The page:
Heart Disease is caused by consuming too much animal fats where there is no way of disposal which ends up at the heart

Wednesday, Oct 24, 2012

SINGAPORE – Researchers at the National Heart Centre Singapore (NHCS) have successfully created a human heart cell model of arrhythmogenic right ventricular cardiomyopathy (ARVC), an inherited heart muscle disorder which puts one at high risk of developing life-threatening arrhythmias and sudden cardiac death.
The research team discovered that key characteristics of the disease, such as abnormal “fatty changes” and altered distribution of proteins involved in cell-cell connections (called desmosomal proteins) are reproduced in the heart cells. This novel cellular model for studying the disease could help to improve understanding on how these mutations lead to arrhythmias and clinical manifestations of ARVC.
The study, the first of its kind in the world, was published in the European Heart Journal, a top ranking international peer-reviewed journal, in July 2012.
Using a technique based on the revolutionary iPSC technology of transforming skin cells into stem cells developed by Professor Shinya Yamanaka, winner of the 2012 Nobel Prize in Physiology/Medicine, the team developed the human heart cell model using patient-specific induced pluripotent stem cell (iPSC) technology which converts skin samples from an ARVC patient into heart muscle cells on a petri dish outside the body.
The NHCS research team has taken a step further by developing a key clinical application of the iPSC technology by replicating one’s own heart cells outside the body for the study of genetic cardiovascular diseases.
Associate Professor Philip Wong, Director, Research and Development Unit, NHCS said, “For the first time, we have created a ‘crystal ball’ of the disease outside the body, to look into the patient’s detailed genetic makeup and its relationship to the manifestation of disease. There would be significant opportunities now to safely study the effects of environmental factors and treatments, including gene and drug therapy, on such diseases as they do not have to be tested on patients in the first instance.”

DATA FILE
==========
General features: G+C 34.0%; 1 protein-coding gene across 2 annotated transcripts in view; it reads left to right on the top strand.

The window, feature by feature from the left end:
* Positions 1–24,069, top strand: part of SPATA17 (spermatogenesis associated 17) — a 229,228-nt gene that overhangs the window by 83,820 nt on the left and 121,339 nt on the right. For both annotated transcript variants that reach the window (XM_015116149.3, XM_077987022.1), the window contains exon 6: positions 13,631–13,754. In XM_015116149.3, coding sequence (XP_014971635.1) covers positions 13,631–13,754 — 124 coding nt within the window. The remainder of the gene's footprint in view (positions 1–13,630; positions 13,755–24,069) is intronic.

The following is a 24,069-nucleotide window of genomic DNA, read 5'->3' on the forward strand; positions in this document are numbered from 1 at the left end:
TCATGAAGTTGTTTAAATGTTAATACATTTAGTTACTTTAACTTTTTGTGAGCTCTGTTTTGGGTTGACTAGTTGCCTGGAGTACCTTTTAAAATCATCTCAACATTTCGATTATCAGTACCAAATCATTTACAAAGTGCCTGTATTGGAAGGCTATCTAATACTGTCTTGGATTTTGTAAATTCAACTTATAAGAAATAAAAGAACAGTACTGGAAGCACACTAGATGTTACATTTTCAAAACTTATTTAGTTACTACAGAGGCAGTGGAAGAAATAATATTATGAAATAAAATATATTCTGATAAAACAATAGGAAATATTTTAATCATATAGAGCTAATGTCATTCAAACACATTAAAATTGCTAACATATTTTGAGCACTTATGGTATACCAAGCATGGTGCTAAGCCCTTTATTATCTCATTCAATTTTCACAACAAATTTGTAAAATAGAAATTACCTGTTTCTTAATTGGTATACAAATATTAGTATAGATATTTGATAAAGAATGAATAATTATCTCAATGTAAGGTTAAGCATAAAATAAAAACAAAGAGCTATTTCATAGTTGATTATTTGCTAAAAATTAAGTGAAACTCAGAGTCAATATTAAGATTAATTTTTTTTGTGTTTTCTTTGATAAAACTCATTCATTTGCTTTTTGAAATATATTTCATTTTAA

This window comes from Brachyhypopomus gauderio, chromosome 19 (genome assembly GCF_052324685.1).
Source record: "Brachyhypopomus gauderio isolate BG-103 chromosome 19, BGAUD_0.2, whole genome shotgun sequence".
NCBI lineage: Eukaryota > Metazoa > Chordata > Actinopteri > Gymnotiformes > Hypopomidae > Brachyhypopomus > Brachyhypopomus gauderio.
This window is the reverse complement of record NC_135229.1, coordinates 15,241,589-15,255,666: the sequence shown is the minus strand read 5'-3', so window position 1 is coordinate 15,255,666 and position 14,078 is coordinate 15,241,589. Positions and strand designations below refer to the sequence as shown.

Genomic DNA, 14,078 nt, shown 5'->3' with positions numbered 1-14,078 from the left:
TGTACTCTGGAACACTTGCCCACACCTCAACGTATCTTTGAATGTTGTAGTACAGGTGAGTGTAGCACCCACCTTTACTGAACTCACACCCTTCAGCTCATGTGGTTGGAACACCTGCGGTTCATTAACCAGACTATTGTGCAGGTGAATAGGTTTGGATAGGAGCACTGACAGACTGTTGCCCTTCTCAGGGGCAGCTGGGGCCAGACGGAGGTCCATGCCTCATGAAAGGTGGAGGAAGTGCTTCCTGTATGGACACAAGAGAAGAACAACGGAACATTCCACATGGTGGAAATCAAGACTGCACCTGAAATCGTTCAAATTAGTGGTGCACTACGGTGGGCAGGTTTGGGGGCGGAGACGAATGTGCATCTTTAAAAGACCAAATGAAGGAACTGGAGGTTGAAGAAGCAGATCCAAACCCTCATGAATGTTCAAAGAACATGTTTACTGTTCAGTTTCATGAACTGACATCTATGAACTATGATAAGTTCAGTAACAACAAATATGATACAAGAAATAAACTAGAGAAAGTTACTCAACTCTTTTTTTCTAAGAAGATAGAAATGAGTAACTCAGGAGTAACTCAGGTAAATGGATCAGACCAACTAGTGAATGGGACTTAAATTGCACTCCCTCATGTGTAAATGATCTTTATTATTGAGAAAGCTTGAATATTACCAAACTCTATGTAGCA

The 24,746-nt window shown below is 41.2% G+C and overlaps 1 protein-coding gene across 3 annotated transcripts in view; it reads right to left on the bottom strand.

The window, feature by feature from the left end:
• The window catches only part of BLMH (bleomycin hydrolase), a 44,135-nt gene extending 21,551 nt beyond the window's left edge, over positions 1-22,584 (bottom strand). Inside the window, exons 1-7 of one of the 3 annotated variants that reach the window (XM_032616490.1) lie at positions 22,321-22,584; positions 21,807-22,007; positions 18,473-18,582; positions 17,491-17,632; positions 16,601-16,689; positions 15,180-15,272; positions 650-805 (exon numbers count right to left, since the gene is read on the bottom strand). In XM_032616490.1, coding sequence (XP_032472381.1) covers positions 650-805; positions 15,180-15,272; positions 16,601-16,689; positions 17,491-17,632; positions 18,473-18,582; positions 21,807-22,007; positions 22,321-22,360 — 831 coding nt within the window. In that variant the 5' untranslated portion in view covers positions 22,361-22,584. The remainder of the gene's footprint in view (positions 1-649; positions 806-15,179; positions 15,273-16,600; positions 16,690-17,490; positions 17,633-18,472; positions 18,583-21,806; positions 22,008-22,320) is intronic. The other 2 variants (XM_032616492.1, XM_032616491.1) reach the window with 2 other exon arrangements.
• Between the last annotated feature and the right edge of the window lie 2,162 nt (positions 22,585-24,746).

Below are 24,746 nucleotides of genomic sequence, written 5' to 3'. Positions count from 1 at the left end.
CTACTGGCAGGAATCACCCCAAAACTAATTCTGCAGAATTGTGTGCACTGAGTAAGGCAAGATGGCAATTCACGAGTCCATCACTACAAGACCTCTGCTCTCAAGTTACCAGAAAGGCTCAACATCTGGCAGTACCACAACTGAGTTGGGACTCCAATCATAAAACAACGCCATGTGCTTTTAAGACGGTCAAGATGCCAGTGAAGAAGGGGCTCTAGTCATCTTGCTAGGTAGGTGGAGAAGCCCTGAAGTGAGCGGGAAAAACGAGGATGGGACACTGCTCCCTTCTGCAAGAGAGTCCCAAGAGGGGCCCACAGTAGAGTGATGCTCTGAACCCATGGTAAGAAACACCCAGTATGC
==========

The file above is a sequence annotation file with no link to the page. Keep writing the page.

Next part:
ARVC occurs in an estimated 1 in 2,000 to 1 in 5,000 people. The disorder may be under-diagnosed as it can be difficult to detect in people with mild or no symptoms.
“Although ARVC is a rare condition, it is more commonly detected in younger individuals, in their 20s and 30s, particularly in males, and is more lethal in this age group,” said Dr Reginald Liew, Deputy Director, Research and Development Unit, NHCS and principal investigator of the study.
ARVC may not have any symptoms especially in the early stages. Common symptoms if they do occur include palpitations, light-headedness, and fainting. Those with family history of sudden cardiac death are at higher risk.
The team has also been successful in using the iPSC technology to replicate other inherited heart rhythm diseases such as long QT syndrome (LQTS) and Brugada Syndrome. These diseases are caused by mutations in genes coding for proteins that control the electrical activity of the heart which can lead to ventricular arrhythmias, blackouts and sudden cardiac death.
The 10-member research team comprises six research scientists, two clinician scientists and two staff from the Electron Microscopy Unit, Yong Loo Lin School of Medicine, National University of Singapore. The three-year project which started in 2010, was supported with a research grant from Goh Foundation and administered through Duke-NUS.
“The next stage is for us to use this ARVC model to understand more about the disease and to specifically use such models to risk stratify patients with risk of cardiac arrhythmias. Such models will allow us to measure risk in individuals safely and tailor individual preventive programmes and treatments to patients in a more precise manner, i.e. the practice of ‘stratified and personalised’ medicine,” said Associate Professor Wong.
That is the reason why I do not eat fats from char siew pork or satay, every time I will throw away, without an intake of animal fats, there is no risks to heart diseases. A daily dosage of soya bean milk will prevent the clotting of your arteries, where the risks will be reduced to below 1%.
– Contributed by Oogle.

Costs in Singapore is too high

23 October 2013 – Reuters
By Kevin Lim and Eveline Danubrata
SINGAPORE (Reuters) – When Tastyfood Industries decided to boost production to meet demand in Africa and the Middle East, the maker of Mr Cafe instant coffee and Vitamax cereal did not expand its Singapore factory or another one it owns in Xiamen, China.
Instead, it plans to close its Singapore plant next year and move up the road to Malaysia’s Iskandar economic zone, where it will set up a factory three times the size on low-cost freehold land and hire willing workers as cheaply as it can in China.
“New generation Singaporeans do not like production positions as they are more educated now,” Tastyfood founder and managing director Joseph Lim, a Singaporean, told Reuters.
“It’s not easy to manage a manufacturing company in Singapore unless you are in high-tech, high value-added businesses like pharmaceuticals.”
Singapore companies dominate the firms setting up factories in Iskandar, accounting for around 15 percent of the 32.7 billion ringgit committed as of June, according to the Iskandar Regional Development Authority (IRDA).